by Greg Mayer
Last Monday I spent a few hours at the Smithsonian‘s National Museum of Natural History (originally known as the United States National Museum, and still known as the USNM to scientists, even after the Smithsonian began collecting art, airplanes, tchotchkes, etc., and thus gave its museums more specific names), and came across WEIT in their gift shop.
I moved this copy about two feet to the right to photograph it, because I thought Jerry would appreciate the surroundings: it’s almost a diorama.
The great natural history museums, such as the USNM, are among the world’s premier scientific institutions. The mission of the Smithsonian Institution, bequeathed to it by its founding benefactor, James Smithson, is the “increase and diffusion of knowledge”, and it is a fitting mission, encompassing both research and education, for not only museums, but also universities. Having been a postdoctoral fellow at the USNM twenty years ago, but not having had a chance for many years to go through the exhibits (which are a chief way in which the USNM diffuses knowledge), I wanted to see how the exhibits had changed.
The old evolution exhibit had been taken down some years ago, and a new Ocean Hall stood in its place; I was anxious to see how the newer exhibits covered evolution and the history of life, which had always been a theme throughout exhibits such as Dinosaurs and Life in the Ancient Seas, and of course are the major themes of the work of the USNM’s researchers. I didn’t think that the Smithsonian would have succumbed to any external pressures: they successfully fought off a creationist legal attack in 1980, eliciting from the DC Circuit Court of Appeals the memorable ruling that the balance between freedom of religion and learning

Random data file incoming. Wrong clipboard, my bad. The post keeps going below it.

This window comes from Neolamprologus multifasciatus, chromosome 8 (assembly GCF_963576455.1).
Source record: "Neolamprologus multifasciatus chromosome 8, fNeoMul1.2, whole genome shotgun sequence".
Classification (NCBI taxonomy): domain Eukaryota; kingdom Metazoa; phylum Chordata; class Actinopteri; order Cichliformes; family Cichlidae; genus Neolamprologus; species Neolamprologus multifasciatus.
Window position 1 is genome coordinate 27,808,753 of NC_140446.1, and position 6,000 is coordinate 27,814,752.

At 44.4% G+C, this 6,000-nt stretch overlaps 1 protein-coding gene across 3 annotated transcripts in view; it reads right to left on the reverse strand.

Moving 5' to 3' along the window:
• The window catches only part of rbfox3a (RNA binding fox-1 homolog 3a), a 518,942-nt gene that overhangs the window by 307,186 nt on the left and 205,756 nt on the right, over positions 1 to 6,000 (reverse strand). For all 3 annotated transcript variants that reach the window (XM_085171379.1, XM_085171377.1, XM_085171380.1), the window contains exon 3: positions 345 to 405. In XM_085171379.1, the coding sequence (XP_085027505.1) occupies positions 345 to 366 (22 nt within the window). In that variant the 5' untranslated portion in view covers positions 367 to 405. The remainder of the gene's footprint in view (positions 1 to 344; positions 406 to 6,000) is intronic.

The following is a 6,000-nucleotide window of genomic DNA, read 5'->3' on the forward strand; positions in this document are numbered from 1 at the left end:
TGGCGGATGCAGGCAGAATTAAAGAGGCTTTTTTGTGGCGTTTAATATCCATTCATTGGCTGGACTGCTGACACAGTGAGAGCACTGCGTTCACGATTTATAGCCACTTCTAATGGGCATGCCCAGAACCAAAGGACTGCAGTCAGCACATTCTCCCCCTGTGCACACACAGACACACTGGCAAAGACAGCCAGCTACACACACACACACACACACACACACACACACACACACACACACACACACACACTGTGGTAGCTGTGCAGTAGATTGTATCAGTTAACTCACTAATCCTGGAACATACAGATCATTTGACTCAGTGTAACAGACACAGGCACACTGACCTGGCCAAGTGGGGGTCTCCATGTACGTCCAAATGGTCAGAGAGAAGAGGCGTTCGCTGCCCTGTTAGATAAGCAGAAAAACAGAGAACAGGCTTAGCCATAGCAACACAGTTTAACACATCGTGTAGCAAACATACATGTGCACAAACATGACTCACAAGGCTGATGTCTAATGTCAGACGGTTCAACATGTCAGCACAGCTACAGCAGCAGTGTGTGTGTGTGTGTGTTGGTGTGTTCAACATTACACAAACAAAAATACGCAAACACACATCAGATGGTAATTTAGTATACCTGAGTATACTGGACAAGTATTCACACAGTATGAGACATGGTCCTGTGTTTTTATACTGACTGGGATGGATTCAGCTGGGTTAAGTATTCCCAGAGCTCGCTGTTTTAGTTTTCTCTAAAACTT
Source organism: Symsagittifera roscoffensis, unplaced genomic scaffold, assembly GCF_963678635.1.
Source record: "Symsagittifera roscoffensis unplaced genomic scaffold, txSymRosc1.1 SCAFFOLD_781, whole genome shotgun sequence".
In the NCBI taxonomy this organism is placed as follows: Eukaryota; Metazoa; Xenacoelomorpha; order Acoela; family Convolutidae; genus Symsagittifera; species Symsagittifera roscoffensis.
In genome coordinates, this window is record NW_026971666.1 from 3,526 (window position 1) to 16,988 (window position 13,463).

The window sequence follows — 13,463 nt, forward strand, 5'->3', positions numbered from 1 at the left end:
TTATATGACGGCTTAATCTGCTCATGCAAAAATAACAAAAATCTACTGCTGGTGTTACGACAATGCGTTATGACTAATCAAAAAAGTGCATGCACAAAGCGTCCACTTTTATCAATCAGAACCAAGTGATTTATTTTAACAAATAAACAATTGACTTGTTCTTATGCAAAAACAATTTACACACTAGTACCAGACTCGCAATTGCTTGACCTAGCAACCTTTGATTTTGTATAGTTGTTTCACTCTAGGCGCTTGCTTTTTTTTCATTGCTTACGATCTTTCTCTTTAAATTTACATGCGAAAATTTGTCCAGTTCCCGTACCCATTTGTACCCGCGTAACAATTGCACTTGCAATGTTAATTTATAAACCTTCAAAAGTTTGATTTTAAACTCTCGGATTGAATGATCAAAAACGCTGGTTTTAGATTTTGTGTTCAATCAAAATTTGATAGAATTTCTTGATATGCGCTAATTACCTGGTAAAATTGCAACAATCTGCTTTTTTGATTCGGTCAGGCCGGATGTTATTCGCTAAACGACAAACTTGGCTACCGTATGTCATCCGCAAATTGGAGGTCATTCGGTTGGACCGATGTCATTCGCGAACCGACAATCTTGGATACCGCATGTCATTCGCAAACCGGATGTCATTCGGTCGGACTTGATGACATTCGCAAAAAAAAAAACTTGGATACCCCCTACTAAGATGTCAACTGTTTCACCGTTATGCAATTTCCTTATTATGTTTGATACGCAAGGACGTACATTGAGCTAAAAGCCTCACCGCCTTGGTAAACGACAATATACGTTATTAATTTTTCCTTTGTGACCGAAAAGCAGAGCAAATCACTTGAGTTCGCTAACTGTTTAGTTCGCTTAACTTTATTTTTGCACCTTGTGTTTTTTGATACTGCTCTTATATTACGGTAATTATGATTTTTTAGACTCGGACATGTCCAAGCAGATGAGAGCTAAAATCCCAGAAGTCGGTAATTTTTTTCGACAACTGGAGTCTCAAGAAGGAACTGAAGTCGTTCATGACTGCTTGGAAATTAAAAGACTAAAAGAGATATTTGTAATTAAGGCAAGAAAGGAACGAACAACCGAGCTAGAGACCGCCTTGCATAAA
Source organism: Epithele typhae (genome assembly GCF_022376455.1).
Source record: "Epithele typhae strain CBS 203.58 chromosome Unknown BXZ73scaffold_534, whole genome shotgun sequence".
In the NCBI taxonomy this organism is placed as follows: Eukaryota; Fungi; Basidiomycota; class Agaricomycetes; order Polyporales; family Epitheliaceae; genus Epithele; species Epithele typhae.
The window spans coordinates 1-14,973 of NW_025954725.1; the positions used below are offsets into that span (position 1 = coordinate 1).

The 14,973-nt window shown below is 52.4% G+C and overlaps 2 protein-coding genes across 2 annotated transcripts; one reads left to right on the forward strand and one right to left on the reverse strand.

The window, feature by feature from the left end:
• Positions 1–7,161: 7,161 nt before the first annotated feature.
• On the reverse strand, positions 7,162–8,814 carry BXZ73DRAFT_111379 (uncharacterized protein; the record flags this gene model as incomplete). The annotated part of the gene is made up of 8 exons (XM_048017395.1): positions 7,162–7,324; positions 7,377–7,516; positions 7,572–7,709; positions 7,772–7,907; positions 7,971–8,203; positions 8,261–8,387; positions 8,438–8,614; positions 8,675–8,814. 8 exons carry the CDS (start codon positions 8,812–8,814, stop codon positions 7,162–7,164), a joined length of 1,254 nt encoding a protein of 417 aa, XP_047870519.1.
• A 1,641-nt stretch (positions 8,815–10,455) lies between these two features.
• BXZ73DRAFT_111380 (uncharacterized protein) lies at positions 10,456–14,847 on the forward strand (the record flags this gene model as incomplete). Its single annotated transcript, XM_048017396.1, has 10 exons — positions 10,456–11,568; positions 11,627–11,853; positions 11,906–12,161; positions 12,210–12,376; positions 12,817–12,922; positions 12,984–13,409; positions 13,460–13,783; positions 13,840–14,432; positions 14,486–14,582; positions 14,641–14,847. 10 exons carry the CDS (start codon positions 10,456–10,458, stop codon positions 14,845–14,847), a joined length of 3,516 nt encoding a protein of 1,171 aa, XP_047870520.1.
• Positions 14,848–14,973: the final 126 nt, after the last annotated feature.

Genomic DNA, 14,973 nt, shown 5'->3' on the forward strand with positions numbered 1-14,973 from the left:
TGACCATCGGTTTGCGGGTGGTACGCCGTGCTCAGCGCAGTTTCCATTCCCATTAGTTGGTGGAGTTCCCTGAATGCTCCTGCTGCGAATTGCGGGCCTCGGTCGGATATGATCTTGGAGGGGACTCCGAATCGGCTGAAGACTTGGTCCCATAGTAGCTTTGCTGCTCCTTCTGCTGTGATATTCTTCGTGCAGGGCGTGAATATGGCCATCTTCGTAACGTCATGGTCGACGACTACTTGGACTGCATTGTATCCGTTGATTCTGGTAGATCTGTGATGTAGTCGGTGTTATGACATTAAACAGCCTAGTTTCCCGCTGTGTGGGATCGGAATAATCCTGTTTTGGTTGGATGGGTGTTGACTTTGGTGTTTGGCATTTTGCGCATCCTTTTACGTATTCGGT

…was long ago struck in favor of diffusion of knowledge based on responsible scientific foundations, and against special constitutional protection of religious believers from the competition generated by such knowledge diffusion.
I’m happy to report that the presentation of evolution is even more forthright than I’d anticipated. This sign greets visitors in the Rotunda, at the feet of the USNM’s iconic elephant:
Note particularly the line “Evolution is at the heart of this museum.”
In the Ocean Hall, one of the main galleries is devoted to the origin and history of life on earth, including everything from stromatolites, to a very nice exhibit on the origin of whales (see here, too), a story highlighted in chapter 2 of WEIT. Hung from the ceiling are skeletons of the sea lion-like Maiacetus, and the fully marine, yet hind-legged, Dorudon and Basilosaurus.
There are also two temporary evolution exhibits opening next month. Darwin’s Legacy will be about Darwin and how his “theory soon found supporters at the Smithsonian, including Joseph Henry, the first Secretary of the Smithsonian Institution, and it continues to guide research at the National Museum of Natural History.” The exhibit Since Darwin: the Evolution of Evolution